There aren’t many artists I like more than Kanye West. The College Dropout and My Beautiful Dark Twisted Fantasy are two of my favourite albums of all time, with Late Registration not far off too. Graduation changed the face of hip-hop, ousting the tiresome ‘gangster rap’, and 808s & Heartbreak also did the same; daringly experimenting with more sensitive and open themes often exempt from the egotistical genre that rap is. Then came Watch The Throne and Cruel Summer, both of which would act as segways to where Mr West found himself with 2012’s Yeezus. I’m not going to go too much into it, but after the car crash of an album that Yeezus was, coupled with a massively disappointing Glastonbury performance, my love of Kanye was certainly strained at the least.
FourFiveSeconds, Only One, Wolves, All Day, none of them were doing much for me. I enjoyed the nostalgic reworks of Say You Will etc that popped up on Soundcloud, but again, this is all still very Yeezus-like for my tastes. I can appreciate Only One, and All Day is an obvious banger, but it wasn’t getting me excited like when I first heard So Appalled as part of GOOD Fridays prior to Fantasy’s release. A year since the release of Only One later, add an album name change, there was still no sign of Yeezy’s elusive seventh album.
‘[It’s gonna be] bars, songs, cookout music that just feels good … This album is embracing the music, joy. Being of service to the people. I just hope people like it and enjoy it.’ Of course hearing this I retort to songs like Through The Wire, The Glory, and Gone, all feel good hip-hop jams. I’m optimistic, I’m excited, and I’m awaiting the leave-behind of Yeezus. And then off the back of these comments came Facts and Real Friends. Facts was so unlike-Kanye it was bizarre. Trap? Trend hopping? This is the self-proclaimed ‘biggest rockstar on the planet’, and here he is flipping a Drake and Future song off an uninspiring bore of a mixtape. The lyrics petty and whining, all in all making a fool of himself for even thinking that the ‘Yeezy jumped over the Jumpan’. Real Friends seemed to satisfy the majority of Yeezy fans out there, but for me it sounds like a leftover from 808s & Heartbreak.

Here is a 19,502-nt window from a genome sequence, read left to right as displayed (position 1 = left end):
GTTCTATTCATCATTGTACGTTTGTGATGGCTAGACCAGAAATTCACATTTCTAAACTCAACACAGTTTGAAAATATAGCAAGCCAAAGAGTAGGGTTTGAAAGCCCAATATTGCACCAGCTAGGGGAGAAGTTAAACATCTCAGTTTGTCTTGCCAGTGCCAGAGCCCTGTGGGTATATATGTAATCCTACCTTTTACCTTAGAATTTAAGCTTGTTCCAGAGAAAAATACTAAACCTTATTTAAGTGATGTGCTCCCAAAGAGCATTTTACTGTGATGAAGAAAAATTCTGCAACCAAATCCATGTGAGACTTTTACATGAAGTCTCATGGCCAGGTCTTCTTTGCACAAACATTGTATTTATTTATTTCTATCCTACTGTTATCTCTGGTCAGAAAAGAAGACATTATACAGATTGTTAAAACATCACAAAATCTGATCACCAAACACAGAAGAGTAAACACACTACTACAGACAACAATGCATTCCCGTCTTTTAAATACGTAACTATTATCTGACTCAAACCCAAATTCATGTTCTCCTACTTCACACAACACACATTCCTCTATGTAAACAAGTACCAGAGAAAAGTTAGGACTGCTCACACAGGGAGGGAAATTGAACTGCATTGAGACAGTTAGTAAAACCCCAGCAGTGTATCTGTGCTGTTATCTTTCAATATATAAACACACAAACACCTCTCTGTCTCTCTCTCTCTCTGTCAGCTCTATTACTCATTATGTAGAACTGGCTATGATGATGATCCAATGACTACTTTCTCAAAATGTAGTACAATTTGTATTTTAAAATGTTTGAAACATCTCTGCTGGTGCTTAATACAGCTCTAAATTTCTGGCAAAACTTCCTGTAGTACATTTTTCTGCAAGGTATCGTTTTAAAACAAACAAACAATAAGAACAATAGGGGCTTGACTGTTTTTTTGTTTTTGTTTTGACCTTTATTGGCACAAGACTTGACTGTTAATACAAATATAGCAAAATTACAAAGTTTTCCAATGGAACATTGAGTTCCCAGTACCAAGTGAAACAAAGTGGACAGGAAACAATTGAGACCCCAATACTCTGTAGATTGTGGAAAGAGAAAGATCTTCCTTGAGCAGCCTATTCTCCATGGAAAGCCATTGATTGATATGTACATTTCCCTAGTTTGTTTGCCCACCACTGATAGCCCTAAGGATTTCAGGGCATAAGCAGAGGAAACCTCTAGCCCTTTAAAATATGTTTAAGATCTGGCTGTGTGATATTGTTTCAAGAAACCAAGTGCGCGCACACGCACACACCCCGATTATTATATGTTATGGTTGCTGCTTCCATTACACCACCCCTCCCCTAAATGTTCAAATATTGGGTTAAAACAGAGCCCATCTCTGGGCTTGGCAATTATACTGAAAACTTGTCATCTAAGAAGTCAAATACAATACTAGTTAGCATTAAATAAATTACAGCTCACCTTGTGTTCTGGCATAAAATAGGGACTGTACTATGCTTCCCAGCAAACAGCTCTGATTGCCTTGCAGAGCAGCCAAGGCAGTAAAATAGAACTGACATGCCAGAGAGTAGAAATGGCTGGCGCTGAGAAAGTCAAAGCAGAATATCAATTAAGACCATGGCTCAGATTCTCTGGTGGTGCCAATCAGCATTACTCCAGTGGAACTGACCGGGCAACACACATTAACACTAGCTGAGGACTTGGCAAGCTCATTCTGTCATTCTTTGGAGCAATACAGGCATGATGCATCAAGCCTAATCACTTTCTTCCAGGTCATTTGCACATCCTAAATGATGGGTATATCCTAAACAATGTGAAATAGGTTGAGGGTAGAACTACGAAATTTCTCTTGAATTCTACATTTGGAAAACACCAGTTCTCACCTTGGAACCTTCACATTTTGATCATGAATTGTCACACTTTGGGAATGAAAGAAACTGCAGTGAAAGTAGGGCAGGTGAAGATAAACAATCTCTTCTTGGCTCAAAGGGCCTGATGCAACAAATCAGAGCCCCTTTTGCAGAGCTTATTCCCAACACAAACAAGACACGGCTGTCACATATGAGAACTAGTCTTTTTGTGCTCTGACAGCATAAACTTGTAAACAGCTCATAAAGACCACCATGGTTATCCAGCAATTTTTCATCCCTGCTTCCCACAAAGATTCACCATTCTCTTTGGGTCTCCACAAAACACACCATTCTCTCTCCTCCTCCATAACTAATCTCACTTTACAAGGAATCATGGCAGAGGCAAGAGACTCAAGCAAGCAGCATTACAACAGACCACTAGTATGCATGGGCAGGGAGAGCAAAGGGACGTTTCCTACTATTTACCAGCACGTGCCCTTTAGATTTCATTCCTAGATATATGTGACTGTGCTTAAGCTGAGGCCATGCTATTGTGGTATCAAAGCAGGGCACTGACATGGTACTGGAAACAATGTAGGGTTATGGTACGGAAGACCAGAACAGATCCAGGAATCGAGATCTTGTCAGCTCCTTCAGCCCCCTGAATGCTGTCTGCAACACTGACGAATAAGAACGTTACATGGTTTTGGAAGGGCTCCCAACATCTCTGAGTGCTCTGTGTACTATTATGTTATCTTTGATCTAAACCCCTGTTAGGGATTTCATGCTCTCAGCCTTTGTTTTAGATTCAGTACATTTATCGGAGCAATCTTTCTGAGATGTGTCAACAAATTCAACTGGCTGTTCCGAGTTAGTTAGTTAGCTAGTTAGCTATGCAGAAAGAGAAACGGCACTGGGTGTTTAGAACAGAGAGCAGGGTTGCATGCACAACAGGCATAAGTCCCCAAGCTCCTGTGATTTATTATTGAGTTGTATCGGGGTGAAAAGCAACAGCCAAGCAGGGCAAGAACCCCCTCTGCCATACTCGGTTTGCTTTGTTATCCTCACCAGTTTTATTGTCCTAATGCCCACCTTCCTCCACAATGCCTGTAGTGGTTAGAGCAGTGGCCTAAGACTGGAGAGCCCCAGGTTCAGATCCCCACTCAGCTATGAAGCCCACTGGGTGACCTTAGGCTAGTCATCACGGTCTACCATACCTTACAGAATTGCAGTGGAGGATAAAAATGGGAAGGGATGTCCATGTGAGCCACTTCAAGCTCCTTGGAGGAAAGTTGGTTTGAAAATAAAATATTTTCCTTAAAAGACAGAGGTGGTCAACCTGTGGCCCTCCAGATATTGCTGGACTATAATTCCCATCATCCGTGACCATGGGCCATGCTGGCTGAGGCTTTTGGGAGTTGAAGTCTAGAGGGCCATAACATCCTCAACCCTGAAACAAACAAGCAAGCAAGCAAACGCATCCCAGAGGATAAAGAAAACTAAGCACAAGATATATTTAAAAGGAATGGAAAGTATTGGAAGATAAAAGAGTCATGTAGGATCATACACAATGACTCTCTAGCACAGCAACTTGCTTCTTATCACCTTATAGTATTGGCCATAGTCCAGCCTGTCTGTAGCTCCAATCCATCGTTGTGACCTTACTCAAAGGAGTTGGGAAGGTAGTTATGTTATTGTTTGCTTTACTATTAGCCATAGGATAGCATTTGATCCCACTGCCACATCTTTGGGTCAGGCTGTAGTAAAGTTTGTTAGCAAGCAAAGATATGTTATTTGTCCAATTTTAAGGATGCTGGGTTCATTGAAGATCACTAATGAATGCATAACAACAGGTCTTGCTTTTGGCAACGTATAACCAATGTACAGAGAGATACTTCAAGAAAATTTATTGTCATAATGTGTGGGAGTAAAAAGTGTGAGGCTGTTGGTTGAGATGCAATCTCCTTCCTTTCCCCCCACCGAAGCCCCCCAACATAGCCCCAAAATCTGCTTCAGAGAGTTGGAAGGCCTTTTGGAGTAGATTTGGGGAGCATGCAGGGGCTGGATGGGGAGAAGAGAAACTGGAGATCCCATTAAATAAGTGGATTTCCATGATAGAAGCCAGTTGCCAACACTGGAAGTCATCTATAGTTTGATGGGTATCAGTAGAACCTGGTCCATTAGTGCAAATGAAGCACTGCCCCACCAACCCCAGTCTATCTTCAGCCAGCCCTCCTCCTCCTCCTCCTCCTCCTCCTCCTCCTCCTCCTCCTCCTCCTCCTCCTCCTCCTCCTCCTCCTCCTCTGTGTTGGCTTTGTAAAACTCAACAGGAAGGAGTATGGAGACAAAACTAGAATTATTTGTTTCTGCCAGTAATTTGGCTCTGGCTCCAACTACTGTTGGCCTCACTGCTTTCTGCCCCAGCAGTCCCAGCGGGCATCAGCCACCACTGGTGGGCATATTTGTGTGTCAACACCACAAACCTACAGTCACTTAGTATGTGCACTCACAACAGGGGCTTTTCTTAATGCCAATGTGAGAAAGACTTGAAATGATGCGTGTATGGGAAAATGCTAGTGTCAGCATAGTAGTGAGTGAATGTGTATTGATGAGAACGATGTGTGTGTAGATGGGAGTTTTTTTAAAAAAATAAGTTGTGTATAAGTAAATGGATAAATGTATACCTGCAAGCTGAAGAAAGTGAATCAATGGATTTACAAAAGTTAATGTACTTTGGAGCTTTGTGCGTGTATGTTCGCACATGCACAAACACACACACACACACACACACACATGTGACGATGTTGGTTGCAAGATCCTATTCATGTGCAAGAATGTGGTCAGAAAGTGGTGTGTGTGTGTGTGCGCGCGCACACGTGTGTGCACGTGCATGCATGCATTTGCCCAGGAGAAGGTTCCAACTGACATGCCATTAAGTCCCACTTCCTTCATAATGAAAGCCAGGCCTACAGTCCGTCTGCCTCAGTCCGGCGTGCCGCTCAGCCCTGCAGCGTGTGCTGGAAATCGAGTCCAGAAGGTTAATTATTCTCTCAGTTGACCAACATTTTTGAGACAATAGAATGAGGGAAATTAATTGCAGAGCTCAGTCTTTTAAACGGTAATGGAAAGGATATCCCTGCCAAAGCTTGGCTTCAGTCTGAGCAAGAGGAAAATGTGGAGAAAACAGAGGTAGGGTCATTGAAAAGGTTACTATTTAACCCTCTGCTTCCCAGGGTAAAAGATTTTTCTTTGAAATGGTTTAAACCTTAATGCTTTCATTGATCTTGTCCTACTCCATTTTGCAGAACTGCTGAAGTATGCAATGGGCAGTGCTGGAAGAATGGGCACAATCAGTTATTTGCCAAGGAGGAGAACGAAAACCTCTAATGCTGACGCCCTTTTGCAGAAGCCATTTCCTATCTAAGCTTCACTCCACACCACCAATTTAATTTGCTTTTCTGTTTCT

Then came No More Parties In LA featuring Kendrick Lamar. While pretty decent, it further confused me about what SWISH would be all about. You can make clear comparisons to Late Registration, with the hearty soul samples, but following on from the aforementioned Real Friends, I wasn’t ready to jump aboard the whole ‘old
Kanye’s back’ train. For me the song feels crowded, with the various samples bleeding into each other, and often Kendrick or Kanye’s vocals were lost in a hive of loops. There’s really not another sample other than that Ghostface Killah one you could have used either Kanye?
Lyrics such as ‘Pink fur, got Nori dressing like Cam, thank God for me // Whole family gettin’ money, thank God for E!’ do give me a great deal of optimism for SWISH. And the aura and construction of the track, what with the nostalgic samples and soul-infused production, is how I hope the rest of SWISH will pan out. No More Parties In LA is certainly something along the lines of what I hope SWISH will sound like, but following such an abundance of inconsistent sounds, I still wasn’t all that optimistic that Kanye West’s seventh album would be what he’s promised.